Ron DeSantis officially declared himself as a 2024 presidential candidate on Twitter last night. The Left should be worried if he can get past Donald Trump:
Here Comes Ron DeSantis
After a bumpy start due to technical issues on the social media site, DeSantis kicked off his announcement by proclaiming “American demise is not inevitable, it’s a choice.”
The social media platform seemed to encounter technical glitches from the overload of listeners, half a million at times, much to the delight of liberal media and DeSantis trolls.
The most recent candidate to enter the increasingly crowded GOP primary field fired off on all the expected bullet points: replacing the woke mind virus with reality, the need for meritocracy over preferential treatment, parental rights in education, a return to law and order, and reinstating reverence for our country’s institutions, including the military.
He echoed his well-known line: common sense can no longer be an uncommon virtue.
Contrast to Biden’s Failures
Biden is pushing woke ideology. DeSantis clearly won’t stand for that.
Biden has politicized the military. DeSantis will return high standards of ability and merit to the armed forces to increase enrollment.
Biden has weaponized the power of the administrative state against everyday Americans, particularly conservatives. DeSantis would call for a return of legislative power to where it belongs – Congress.
Biden is failing at keeping the border secure. DeSantis will build a wall.
Build the Wall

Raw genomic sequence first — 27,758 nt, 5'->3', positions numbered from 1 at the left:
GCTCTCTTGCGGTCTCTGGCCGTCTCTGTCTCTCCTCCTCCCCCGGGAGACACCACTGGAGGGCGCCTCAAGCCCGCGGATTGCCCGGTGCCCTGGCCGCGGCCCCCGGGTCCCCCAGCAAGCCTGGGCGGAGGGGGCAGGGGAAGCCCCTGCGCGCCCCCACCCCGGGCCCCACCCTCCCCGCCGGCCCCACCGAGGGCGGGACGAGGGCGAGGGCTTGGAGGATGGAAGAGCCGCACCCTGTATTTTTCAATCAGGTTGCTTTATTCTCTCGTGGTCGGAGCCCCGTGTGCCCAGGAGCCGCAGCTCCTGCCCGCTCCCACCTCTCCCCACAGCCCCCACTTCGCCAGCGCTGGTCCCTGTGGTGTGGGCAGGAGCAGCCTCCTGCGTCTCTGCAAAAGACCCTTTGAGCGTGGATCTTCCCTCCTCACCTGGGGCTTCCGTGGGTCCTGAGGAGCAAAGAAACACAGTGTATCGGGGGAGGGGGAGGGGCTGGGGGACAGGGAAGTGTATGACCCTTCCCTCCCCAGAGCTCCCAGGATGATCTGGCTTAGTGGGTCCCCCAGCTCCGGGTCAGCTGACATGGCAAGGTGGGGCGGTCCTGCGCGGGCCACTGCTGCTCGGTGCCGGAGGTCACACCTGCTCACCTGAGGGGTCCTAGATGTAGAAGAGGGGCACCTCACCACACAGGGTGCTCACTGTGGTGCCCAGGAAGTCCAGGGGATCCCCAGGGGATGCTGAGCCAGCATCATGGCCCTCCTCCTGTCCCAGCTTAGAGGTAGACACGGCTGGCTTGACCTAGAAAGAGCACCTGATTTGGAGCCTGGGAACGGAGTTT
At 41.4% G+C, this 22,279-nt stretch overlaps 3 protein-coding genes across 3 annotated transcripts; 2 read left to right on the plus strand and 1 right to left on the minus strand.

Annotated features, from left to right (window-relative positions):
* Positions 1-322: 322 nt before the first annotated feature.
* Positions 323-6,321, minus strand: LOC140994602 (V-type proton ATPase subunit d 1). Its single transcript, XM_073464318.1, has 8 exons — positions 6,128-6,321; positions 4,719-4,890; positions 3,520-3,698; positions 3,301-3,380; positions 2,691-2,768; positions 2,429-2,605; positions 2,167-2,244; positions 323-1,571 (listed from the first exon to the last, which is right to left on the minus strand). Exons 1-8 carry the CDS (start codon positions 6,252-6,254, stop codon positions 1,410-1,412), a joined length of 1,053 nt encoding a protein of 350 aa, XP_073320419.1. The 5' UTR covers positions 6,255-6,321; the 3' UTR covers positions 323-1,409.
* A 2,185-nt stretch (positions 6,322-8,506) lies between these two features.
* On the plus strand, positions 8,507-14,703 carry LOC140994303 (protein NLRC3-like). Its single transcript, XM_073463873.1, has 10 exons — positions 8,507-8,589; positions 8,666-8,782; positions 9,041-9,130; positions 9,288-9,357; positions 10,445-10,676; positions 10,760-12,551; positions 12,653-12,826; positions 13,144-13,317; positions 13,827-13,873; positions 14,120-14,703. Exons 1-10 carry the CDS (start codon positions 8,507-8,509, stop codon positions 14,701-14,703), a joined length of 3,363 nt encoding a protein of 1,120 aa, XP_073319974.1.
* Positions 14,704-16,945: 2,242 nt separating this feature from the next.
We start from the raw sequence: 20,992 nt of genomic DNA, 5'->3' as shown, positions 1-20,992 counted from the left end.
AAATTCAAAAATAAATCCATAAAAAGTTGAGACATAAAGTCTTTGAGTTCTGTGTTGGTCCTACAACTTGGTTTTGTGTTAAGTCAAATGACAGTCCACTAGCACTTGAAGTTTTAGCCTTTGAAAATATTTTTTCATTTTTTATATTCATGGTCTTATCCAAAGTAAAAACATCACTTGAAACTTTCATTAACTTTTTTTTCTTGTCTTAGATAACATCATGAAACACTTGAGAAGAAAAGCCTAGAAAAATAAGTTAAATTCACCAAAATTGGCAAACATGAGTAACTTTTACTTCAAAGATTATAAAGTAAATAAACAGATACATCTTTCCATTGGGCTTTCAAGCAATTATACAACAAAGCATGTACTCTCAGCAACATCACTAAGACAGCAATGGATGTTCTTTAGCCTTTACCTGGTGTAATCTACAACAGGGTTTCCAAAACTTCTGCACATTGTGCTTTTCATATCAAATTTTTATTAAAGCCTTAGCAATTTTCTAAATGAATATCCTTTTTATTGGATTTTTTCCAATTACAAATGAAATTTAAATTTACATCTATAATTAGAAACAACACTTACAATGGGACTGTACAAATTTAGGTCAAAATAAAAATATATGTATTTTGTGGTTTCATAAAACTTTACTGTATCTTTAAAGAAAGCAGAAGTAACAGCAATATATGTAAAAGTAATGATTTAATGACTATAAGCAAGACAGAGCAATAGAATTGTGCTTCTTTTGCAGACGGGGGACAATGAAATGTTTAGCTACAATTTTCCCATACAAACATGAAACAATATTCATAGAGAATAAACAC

Later in the conversation, Steve Deace, a conservative talk show host on Blaze TV, asked how DeSantis would do that, given the last president who promised the same seemed to be unable to follow through.
The newly minted presidential candidate responded that first, he doesn’t make promises he can’t keep. Second, he claimed there are leverage points under Article II of the Constitution that past executives have been reticent to use.
This response is reflective of DeSantis’s belief in and application of the Hamiltonian notion of “energy in the executive,” as exemplified in his leadership in Florida.
He is fond of recounting the moment of his first day in office as Florida’s governor thinking he “feels sorry for whatever SOB sits in this chair after me” because he would leave them with nothing to do. In a now classic DeSantis quote, he was going to “take all the meat off the bone.”
He reiterated that, as president, he would do the same.
Vocal Trump supporters on Twitter were critical of DeSantis’s performance saying it was “boring” and that DeSantis was “not entertaining,” “charismatic,” or “funny.”
This is exactly the problem with politics these days. Voters would rather be entertained and amused than informed and critical.
True, most of the questions lobbed at DeSantis were from special guests in areas where he is strong, but this wasn’t intended to be a live debate. It was an announcement of his candidacy, which normally wouldn’t include any discussion. Many Twitter Trump-sters seemed to forget that.
The Special Guests